They say nobody can remember their own birth, that little if anything of our first one or two years of life are stored away in the brain as memories. Our ability to make and make sense of narratives, crucial in helping us to form memories, is still developing. One of the earliest things I can recall is learning the alphabet. I would have been five, the year 1990. I can see some version of that classroom, my first, with its plastic chairs and illustrated, poster-sized alphabet cards strung up along the wall above the whiteboard. Each letter is big and blue, rendered in both lower and uppercase, and there are little frilly adornments—flowers, tildes?—in opposite corners. It’s a strange thing to remember – it takes a strong effort of will to imagine myself back into a consciousness in which letters and words hold no meanings, or ones that are only just beginning to be graspable. How precarious the body seems without language, how partial. To a writer, especially, the thought comes with a tremor, a kind of psychic vertigo.
My childhood was full of stories I heard rather than read. There’s a photograph of me from not long before I started school, slumped on a beanbag, and wearing only a pair of green and white striped shorts. A chunky pair of headphones on my head lead to the home amplifier and cassette tape player. A picture book is open in my lap. I’m listening to an audio version of Willow (or is it The Dark Crystal? – it’s hard to tell) by the American company Buena Vista, one of many such adaptations in their series of “read-along book & tapes”. My expression is inscrutable, showing an awareness of the photographer’s presence but not whether I’m bothered by it. I don’t look ‘lost in the story’. If I had to guess, I’d say I’m more interested in the progress of Willow Ufgood’s quest to vanquish the evil queen Bavmorda (or Jen’s to restore the Dark Crystal with her magic shard) than in whoever is taking the picture—obviously a family member—but there is still a slight tension there, an in-betweenness: not removed from the world, yet not entirely part of it either.
“The experience of hearing a book,” Neil Gaiman has written, “is often much more intimate, much more personal” than that of reading one. I’m not sure about this. The highest praise we often give a storyteller—whether an author like Gaiman, or a singer like Sinatra—is that we feel they are talking to us, alone, to the exclusion of all others, as though they are sitting right alongside us, revealing worlds and ideas that nobody else is privy to in that moment. I don’t believe an audiobook is any more likely to bring an author closer to us in this way than a traditional book, but Gaiman is right in one respect: that hearing a book is an experience distinct from reading one, with pleasures all its own.
They weren’t called audiobooks at first. At the beginning of the medium’s commercialisation in the late 1970s, they were known as ‘recorded books’ or ‘books on tape’ after the rival New York- and California-based companies that produced them. Generally read by fruity-voiced actors, certain stigmas attached themselves to these books in the early days: that they were only for blind people or those who had lost the ability to read through disease or trauma; that old people listened to them to mitigate their loneliness or because normal-sized print had become too much of a strain. I can remember a shelf full of such books on tape at my maternal grandmother’s house – in my mind they’re Agatha Christies, but equally they might have been by Doris Lessing or Iris Murdoch.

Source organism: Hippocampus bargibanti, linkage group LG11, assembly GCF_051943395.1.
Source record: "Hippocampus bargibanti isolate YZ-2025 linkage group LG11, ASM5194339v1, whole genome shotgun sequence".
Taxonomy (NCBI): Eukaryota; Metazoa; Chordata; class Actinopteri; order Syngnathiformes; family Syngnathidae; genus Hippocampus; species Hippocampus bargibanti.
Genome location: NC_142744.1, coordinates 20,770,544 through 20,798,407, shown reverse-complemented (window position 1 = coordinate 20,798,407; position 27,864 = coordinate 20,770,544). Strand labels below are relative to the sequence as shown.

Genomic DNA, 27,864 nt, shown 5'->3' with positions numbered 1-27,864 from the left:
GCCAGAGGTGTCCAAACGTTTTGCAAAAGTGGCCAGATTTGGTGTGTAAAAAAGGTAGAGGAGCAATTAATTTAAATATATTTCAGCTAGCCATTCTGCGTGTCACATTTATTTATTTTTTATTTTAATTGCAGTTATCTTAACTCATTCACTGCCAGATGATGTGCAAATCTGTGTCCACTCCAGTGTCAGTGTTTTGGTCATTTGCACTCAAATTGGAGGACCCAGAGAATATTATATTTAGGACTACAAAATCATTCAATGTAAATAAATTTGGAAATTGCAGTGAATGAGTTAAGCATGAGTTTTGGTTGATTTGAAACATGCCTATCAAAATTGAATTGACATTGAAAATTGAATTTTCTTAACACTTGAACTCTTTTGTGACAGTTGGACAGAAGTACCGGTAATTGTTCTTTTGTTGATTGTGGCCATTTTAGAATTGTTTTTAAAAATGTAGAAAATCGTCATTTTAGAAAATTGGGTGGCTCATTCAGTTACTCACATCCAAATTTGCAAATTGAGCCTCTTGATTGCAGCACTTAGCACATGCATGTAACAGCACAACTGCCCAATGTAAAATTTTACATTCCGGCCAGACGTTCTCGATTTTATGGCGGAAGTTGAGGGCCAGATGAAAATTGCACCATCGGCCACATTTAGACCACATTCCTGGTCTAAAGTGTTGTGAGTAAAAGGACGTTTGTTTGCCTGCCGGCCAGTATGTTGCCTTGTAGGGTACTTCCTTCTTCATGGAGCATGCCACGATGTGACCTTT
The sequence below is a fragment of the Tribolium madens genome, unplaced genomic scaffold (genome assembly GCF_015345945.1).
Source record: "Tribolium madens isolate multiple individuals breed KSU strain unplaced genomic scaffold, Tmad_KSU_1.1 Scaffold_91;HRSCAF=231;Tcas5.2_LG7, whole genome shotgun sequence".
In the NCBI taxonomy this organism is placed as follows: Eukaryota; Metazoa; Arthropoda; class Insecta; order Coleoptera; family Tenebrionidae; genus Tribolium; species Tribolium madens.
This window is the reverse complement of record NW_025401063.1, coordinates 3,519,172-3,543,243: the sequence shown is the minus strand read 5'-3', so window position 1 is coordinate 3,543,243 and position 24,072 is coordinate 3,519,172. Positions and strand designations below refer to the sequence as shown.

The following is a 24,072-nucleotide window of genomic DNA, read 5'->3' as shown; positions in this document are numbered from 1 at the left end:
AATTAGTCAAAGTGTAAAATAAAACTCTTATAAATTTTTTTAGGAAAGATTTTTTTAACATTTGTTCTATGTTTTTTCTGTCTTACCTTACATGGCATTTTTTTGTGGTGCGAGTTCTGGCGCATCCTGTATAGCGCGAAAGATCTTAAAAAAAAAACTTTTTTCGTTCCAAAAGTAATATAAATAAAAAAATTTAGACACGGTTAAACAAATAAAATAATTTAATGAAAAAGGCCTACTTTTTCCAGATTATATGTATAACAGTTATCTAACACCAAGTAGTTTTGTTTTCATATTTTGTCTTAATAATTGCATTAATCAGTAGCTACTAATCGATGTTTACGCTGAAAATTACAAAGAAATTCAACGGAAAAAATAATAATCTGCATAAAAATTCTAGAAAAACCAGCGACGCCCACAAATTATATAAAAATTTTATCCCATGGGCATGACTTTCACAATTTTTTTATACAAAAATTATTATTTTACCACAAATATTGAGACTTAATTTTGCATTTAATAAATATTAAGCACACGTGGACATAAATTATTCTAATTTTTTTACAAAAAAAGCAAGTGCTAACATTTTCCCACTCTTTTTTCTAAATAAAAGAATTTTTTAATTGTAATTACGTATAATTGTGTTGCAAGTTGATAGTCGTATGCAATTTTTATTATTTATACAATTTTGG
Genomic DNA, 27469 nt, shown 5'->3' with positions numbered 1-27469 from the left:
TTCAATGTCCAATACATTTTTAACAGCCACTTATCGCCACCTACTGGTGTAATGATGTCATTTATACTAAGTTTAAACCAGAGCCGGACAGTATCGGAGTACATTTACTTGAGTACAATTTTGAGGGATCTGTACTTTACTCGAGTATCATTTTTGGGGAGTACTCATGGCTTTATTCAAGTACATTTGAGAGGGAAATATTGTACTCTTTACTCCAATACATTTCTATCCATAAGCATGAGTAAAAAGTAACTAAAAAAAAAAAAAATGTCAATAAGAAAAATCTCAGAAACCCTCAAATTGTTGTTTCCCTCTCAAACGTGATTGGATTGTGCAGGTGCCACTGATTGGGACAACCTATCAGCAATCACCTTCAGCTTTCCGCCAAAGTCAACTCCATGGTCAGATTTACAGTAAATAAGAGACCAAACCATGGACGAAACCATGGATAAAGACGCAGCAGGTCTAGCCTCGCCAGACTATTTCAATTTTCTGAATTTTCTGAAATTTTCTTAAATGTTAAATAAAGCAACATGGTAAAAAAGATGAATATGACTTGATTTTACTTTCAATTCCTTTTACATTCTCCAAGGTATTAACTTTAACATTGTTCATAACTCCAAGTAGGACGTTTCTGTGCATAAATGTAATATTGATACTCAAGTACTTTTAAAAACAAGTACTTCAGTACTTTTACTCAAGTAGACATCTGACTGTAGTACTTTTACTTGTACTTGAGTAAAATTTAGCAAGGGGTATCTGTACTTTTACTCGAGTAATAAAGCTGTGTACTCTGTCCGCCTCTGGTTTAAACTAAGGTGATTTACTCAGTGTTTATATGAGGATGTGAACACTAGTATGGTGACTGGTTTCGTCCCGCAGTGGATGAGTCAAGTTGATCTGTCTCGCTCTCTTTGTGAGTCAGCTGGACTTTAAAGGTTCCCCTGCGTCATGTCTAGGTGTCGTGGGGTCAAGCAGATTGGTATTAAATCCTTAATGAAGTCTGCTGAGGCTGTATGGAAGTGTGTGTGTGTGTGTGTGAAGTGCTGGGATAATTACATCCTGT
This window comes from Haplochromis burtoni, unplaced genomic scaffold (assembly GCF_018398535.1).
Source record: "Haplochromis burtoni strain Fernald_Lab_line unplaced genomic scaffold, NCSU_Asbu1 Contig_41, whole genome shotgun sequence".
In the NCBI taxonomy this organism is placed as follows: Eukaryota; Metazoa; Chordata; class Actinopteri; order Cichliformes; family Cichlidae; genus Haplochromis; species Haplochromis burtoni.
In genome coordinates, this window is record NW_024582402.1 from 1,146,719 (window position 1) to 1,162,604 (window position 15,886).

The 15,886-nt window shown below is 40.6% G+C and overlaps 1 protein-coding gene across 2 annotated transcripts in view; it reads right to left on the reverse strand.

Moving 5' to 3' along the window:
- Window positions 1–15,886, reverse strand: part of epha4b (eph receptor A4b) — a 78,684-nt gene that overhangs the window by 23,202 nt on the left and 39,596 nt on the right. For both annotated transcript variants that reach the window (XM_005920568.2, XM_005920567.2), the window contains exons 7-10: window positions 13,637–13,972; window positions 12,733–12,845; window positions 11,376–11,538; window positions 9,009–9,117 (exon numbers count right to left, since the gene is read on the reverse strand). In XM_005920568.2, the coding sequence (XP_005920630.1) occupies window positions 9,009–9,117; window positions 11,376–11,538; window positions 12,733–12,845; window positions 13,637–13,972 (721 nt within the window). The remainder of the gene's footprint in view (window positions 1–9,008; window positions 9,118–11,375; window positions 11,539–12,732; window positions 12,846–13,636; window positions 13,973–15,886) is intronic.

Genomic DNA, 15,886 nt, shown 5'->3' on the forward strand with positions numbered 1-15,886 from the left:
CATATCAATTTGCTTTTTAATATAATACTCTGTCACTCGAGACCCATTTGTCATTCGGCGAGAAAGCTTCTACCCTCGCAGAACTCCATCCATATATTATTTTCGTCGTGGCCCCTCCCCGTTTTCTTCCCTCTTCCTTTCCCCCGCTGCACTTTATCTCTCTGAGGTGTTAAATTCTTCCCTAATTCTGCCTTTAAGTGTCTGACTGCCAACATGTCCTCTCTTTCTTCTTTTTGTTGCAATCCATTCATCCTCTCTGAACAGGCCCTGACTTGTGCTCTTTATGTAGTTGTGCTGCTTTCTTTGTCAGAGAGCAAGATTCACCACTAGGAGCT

In the 1980s, families increasingly listened to recorded books on long car trips, circumventing radio’s intermittency and repetitiveness, but doing little to ameliorate the medium’s image problem. Being a nerd, however, I didn’t much care. The first ‘proper’ book on tape I owned was a secondhand, perhaps ex-library, copy of Argo’s The Strange Case of Dr. Jekyll and Mr. Hyde read by Tom Baker on two cassettes, and bought no doubt in the mid-1990s off the back of my burgeoning obsession with Doctor Who. (Were I that age again today, I might well download the MP3 version from Amazon for $6.99.) Aspects of that recording, such as Kenny Clayton’s occasional bursts of Doctor Who-ish synthesisers, made it into that part of our family lore reserved for cultural touchstones – the quotes and musical phrases, the (usually high camp) acting flourishes of our favourite films and TV shows. We would endlessly imitate Baker’s throaty delivery—all clipped r’s and posh vocal fry—of the book’s opening description of protagonist Mr. Utterson: “… cold, scanty and embarrassed in discourse; backward in sentiment; lean, long, dusty, dreary, and yet somehow”—comical upward inflection here—“lovable.” Perhaps Gaiman, when he used the word ‘intimate’, was imagining someone like me in that photo, the archetypal audiobook listener with headphones on, in deep communion with a single voice. But my brothers and I must have listened to Dr. Jekyll like in those road trips in the 80s, as a shared experience, not confined to headphones; a movie without a screen where, unlike in the cinema, we had to change the reels ourselves, flipping over or swapping the tape every half an hour or so.